How did this sneak up on me? We are quickly moving toward the holidays and I feel so unprepared. …Almost freaking out, but not quite, as I have been thinking of to-do lists and wondering where I will find time for doing my usual Santa thing.
Although it has been ages since my last post here, I have been in the studio. My passion for purple turned out this pendant. Dyed agate beads and pearls play with a quartz chip featuring milky quartz as well as amethyst.
Lately, work has assembly style. Since I hand-forge most of what I use in my jewelry, it takes time. I work slowly with a lot of thought and trying out options. That’s art. …Making bits and pieces work together in a pleasing, unexpected way is a tunnel-focused mission. …And then there was the day when I was intently cutting small strips of sheet copper and the scissors suddenly jumped and I ended up cutting my finger instead. That was a minor gorey adventure and I’ll spare details. It has just taken a few weeks for my finger to begin to feel normal again. This has resulted in a shift from my usual work and has involved less manipulative wire bending (debatable) and more earring making. It is redundant, but I have enjoyed it, and figure that the redundancy helps with skill building, although that might be arguable too.
Peridot in its raw nugget form has a wonderful luster. It’s my opinion that that the combination of copper and silver set it off in a way that is far more intriguing than a single metal can.
Carved bone beads have a primitive personality that base metals marry well with, and are like little glyphs that remind us of our beginnings
Anyway, with holidays ahead, I felt in a blingy mood and dressed these up for celebrating. For me, leftover chain equates with enticing shoulder-brusher earrings…
They will be fabulous with low-neckline party dresses.
…And these seemed like Christmas tree ornaments with their shiny silver, glitzy balls and druzy beads, gemstone beads, flashy rainbow Svaroraski crystals sparkling away with each movement, the softer shimmer of pearls, and gleaming copper accents.
Roots of my beginnings mean a lot to me. I choose to be selective about all those memories, and single out a place that was frozen in time for nearly one hundred years. Deep in the “Endless Mountains” (also known as the Appalacians) of Pennsylvania, my father’s family has been the keepers for a simple cabin poised by a small creek named Indian Camp Run. My childhood was filled with what I refer to as the “Grandpa Grundy” stories my father used to tell. Although I have no idea who Grandpa Grundy was, or where or when I first heard the name, this always referred to tales of life in the long ago in a different time when there were only a few automobiles, no modern appliances or even indoor plumbing, no social media, and probably set during the Great Depression. My father, being a Boy Scout leader in his youth, took it upon himself to educate my sister and I on the wonders of Nature for a few weeks every summer. Rambling through the hills and into and along the creeks (we called them “cricks”…that’s Pittsburgese dialect). We turned over stones and caught crayfish if we were fast enough to spot them before they skittered away with the current in a cloud of fine silt. We hunted for soft-skinned miniature orange salamanders with black polka-dot spots and made houses for them in shoe boxes. We sampled wild mint, tea-berry leaves and mouthfuls of delicious fresh raspberries and blueberries, green apples, and hazelnuts and walnuts. We gathered huge bouquets of wildflowers that were everywhere in vases around the cabin. We learned to love the sound of rain on a tin roof and rummaging through ancient trunks filled with strange clothing and old photographs. After we were tucked into bed, we watched fireflies twinkle around us in the dark of the sleeping loft. …And the world was perfect then.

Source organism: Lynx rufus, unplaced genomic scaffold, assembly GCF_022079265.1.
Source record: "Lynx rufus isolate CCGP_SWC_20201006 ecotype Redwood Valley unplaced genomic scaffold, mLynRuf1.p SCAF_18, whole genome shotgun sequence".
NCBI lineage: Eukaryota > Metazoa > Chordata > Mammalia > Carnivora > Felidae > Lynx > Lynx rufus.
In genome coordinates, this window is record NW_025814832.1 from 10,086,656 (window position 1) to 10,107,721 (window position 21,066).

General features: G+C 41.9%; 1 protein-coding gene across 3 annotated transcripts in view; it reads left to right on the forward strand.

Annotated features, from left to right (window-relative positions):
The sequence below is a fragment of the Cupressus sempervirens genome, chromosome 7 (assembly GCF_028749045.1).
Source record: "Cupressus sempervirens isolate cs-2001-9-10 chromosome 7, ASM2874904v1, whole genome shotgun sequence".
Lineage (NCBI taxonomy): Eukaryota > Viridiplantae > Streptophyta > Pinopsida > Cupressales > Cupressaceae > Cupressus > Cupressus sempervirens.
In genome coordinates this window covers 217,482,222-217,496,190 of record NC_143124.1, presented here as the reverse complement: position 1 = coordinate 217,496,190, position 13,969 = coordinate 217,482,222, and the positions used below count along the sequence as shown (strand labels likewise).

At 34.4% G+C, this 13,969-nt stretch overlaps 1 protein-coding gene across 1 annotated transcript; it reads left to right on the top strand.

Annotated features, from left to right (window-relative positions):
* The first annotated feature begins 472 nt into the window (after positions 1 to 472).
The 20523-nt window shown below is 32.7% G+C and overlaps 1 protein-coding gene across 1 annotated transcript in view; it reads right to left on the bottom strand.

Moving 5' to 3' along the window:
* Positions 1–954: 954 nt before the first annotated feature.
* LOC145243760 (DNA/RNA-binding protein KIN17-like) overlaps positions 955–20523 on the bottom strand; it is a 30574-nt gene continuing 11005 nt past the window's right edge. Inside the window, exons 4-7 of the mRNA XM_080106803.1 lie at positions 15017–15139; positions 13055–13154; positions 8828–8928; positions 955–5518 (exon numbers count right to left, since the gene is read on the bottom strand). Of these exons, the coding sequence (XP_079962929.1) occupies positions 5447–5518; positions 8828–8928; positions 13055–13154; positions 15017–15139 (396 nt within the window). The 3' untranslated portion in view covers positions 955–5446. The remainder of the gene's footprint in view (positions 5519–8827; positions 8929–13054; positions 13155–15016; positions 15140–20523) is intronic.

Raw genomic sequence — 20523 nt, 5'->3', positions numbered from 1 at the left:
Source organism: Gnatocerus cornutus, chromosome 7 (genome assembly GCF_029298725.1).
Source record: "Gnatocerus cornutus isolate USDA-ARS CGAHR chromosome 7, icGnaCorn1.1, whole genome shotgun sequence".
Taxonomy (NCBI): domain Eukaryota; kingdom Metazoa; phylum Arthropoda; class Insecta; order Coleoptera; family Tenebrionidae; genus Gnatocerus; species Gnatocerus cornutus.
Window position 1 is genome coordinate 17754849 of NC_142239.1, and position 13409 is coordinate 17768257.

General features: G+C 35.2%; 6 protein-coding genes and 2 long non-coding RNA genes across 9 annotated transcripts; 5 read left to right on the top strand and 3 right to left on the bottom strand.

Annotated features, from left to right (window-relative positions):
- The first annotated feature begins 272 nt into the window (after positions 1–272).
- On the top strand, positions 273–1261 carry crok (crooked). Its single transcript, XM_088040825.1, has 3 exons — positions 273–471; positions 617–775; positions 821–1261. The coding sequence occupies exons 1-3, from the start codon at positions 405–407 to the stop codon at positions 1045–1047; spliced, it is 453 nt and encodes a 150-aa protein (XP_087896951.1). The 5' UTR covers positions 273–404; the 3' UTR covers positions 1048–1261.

And now …well, lets say that I am continually seeking ways to regain that sense of the serenity of nature in my life and to remind myself of that perfection through my jewelry pieces. This pendant made from a worn splinter of shale is one I saved from a trip back to the mountains a few years ago. I plucked it out of the crick because I thought it was interesting, and now I need the memory to come alive again so its on the bench. I enfolded it in a copper bezel with rippling edges like the water and creek-bed that formed it. …A work in progress.
Recently I am super-charged with the idea of showing off the beauty of a stone in it’s natural, raw state. Where crystals and sparkly stones are concerned I have the wonderment of a child and a fascination that it could possibly grow out of the earth and be so special.
This bracelet in copper and silver-plated mixed metals evolved from just three components held together. The metals wanted to swirl like roots around them, capturing and holding them securely as roots do.
Heavily hand-forged chain links and barrel beads of copper combine with the ancient and earthy. Quartz crystals and clusters, a fossilized ammonite, and the raw glitzy sparkle of small mica stones are wrapped together and ornamentally solder secured.